Blockchains and energy usage: a reflective primer for those who think seriously about technology and reversing climate change. TL;DR: Does blockchain technology use egregious amounts of energy today? Yes. Does it need to in the future? No. There are more efficient ways to make a blockchain. Can this technology innovation be useful in solving climate change? Not only is a blockchain useful, it allows us to do things that were never before possible.
When I reflect back on 2018 — my first full year as a co-founder of a start-up using blockchain technology as part of our mission to reverse climate change — it’s fair to say that for the blockchain industry, the year was filled with far more speculation and hype than substance. Yet in spite of the technology not yet showing its full value, the promise remains great. As blockchain technology scales across industries, there is an unstoppable paradigm shift behind distributed ledgers that will touch how we treat sensitive data, transact in digital activities, and create new monetary systems. However the blockchain industry of today comes with an inconvenient truth. It consumes a lot of energy. For a technology with promises to change the world, this is not a good look.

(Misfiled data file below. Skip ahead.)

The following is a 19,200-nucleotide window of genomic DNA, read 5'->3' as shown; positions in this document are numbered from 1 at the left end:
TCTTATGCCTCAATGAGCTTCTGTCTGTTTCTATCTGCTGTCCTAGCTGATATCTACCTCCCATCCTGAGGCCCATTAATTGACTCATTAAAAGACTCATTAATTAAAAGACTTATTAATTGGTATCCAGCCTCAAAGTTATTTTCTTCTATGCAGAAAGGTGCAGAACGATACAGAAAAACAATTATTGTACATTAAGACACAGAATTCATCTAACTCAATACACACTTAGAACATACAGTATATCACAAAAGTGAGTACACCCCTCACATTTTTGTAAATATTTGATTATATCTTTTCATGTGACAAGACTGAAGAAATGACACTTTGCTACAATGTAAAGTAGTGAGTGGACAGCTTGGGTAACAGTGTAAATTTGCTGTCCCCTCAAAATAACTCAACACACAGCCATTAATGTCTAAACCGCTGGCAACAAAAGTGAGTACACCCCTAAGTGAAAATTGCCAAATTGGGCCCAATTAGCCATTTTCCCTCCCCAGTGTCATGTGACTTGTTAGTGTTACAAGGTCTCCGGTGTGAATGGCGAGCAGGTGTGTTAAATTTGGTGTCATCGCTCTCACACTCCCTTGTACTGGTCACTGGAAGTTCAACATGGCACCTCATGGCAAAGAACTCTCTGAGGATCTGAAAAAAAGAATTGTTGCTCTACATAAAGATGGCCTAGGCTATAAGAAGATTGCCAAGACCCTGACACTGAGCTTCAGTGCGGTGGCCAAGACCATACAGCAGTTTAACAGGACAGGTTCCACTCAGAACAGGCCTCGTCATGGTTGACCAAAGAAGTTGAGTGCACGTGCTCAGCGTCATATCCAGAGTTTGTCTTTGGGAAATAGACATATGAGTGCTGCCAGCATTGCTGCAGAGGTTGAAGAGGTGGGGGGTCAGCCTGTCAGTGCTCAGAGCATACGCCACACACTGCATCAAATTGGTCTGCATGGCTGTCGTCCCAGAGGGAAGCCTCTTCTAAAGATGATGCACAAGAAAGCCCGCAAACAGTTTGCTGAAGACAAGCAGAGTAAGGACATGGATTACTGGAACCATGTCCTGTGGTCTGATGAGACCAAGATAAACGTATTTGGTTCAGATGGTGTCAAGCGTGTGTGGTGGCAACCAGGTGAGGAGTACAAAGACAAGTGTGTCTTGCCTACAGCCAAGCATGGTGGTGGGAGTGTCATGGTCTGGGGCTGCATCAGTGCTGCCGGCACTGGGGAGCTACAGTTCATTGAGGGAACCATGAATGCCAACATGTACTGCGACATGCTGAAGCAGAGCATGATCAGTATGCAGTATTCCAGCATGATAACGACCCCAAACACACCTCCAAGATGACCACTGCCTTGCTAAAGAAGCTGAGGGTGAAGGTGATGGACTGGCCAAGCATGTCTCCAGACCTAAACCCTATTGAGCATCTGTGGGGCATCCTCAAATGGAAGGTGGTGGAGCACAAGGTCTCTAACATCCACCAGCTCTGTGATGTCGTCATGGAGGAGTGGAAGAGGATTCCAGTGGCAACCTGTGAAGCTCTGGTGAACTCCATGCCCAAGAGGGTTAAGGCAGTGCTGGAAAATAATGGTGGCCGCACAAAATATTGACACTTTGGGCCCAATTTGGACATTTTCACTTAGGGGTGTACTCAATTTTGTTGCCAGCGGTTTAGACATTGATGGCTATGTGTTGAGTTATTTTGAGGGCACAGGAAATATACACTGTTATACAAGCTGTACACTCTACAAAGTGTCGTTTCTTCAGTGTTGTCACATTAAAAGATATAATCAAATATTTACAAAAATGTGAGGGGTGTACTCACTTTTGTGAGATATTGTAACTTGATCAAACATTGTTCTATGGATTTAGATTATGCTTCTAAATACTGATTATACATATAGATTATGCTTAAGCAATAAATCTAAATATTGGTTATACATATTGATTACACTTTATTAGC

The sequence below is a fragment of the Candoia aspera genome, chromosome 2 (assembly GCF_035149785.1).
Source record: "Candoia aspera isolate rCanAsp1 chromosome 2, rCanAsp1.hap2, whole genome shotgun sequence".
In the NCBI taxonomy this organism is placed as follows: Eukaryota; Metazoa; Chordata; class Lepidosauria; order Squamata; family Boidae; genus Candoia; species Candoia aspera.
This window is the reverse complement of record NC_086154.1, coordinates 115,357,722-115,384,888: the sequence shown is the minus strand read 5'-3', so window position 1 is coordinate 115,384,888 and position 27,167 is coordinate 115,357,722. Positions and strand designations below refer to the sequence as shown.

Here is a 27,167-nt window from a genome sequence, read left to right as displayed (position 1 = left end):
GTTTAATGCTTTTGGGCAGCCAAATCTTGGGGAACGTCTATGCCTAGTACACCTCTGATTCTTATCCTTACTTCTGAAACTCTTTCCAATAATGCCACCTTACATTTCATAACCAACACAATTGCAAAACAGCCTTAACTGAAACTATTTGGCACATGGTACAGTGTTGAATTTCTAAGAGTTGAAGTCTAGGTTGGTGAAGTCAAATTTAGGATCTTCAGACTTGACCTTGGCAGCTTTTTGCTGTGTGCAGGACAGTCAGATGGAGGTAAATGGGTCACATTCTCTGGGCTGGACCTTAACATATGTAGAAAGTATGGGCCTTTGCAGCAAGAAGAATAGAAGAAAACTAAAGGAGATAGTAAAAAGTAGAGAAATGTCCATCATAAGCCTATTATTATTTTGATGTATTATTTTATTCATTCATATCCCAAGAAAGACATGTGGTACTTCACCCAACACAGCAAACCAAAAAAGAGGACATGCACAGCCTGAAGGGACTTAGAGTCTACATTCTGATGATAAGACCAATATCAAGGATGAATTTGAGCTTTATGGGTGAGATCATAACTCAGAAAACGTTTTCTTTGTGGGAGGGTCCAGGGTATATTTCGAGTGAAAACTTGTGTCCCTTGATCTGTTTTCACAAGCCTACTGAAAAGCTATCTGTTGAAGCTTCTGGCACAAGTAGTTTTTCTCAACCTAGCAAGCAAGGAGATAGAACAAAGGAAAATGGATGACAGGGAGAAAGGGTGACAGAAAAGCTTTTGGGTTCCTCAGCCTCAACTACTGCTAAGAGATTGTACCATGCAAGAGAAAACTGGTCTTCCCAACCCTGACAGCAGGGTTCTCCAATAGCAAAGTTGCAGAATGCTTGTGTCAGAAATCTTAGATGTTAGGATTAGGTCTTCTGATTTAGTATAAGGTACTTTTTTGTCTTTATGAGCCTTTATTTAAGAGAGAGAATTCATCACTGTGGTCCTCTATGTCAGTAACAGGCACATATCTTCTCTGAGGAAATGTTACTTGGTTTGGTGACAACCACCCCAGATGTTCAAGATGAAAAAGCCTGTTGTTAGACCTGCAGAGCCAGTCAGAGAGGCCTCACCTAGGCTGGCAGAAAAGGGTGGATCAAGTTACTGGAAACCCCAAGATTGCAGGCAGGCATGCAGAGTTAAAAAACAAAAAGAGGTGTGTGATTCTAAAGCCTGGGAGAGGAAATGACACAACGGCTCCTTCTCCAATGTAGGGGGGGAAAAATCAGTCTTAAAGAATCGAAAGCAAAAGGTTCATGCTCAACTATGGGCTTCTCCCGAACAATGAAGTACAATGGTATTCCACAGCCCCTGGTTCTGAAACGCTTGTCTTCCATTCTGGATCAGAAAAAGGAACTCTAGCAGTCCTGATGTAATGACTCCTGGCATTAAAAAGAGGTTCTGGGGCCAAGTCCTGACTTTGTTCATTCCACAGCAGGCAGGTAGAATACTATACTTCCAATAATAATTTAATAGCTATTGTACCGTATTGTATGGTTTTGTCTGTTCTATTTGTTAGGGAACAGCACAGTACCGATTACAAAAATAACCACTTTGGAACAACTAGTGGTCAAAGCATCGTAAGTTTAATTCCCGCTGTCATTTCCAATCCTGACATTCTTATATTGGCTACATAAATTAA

First, some terms.
A Blockchain is a shared ledger of digital information that is distributed across many different computers. It records transactions chronologically and makes it costly and difficult to alter transactions, allowing potentially adversarial parties to cooperate.
A Cryptocurrency is a digital currency, like bitcoin or ether in which encryption techniques are used to regulate the generation of units of currency and verify the transfer of funds, operating independently of a central authority.